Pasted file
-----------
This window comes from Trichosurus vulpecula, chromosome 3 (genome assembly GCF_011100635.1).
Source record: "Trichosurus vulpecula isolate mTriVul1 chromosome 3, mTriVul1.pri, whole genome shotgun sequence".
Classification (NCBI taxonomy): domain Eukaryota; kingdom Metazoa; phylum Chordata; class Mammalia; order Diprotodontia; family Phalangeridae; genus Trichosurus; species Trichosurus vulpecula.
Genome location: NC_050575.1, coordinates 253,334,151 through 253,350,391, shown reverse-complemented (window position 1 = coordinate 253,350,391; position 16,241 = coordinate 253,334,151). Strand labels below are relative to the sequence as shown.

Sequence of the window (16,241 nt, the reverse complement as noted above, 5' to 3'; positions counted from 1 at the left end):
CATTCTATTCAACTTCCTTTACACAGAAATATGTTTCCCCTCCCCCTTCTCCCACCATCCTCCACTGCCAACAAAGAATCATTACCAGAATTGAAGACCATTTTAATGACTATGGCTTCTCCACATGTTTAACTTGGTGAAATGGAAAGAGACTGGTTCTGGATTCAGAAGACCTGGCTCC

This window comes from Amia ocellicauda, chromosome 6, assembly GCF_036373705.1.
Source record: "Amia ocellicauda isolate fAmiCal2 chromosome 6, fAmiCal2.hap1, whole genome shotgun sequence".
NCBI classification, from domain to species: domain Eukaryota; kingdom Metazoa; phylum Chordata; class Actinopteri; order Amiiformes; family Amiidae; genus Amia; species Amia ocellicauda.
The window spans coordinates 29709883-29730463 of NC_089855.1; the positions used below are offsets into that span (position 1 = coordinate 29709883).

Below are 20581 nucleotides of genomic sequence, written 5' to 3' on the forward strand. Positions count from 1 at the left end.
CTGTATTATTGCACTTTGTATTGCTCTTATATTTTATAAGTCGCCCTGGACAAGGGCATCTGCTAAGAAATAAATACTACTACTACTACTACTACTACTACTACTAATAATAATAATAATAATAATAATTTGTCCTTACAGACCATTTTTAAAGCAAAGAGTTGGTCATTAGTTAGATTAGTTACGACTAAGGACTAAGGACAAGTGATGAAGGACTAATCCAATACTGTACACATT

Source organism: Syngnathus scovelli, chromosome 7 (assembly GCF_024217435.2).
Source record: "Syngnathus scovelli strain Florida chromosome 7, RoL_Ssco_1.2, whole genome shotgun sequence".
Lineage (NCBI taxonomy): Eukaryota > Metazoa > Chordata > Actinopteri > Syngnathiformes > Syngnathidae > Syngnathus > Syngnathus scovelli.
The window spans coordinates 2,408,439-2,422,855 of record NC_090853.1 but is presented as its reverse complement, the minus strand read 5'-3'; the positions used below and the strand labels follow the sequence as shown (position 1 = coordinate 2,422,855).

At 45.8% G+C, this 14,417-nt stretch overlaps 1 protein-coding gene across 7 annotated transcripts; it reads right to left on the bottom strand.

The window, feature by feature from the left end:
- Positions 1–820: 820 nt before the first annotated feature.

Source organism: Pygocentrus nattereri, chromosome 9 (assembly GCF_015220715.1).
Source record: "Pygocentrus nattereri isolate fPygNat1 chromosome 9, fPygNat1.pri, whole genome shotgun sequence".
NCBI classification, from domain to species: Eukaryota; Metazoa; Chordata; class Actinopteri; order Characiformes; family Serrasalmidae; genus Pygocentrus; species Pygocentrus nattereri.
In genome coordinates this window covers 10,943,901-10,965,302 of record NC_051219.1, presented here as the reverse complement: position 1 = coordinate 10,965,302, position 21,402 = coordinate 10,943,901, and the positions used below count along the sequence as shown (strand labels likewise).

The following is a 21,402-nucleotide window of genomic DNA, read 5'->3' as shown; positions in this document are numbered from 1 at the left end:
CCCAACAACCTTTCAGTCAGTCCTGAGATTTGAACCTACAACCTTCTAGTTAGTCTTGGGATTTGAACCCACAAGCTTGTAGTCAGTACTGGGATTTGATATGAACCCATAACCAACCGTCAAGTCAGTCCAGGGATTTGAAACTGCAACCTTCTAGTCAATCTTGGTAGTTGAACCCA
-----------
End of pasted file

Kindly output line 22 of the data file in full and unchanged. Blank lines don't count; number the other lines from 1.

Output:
NCBI classification, from domain to species: Eukaryota; Metazoa; Chordata; class Actinopteri; order Characiformes; family Serrasalmidae; genus Pygocentrus; species Pygocentrus nattereri.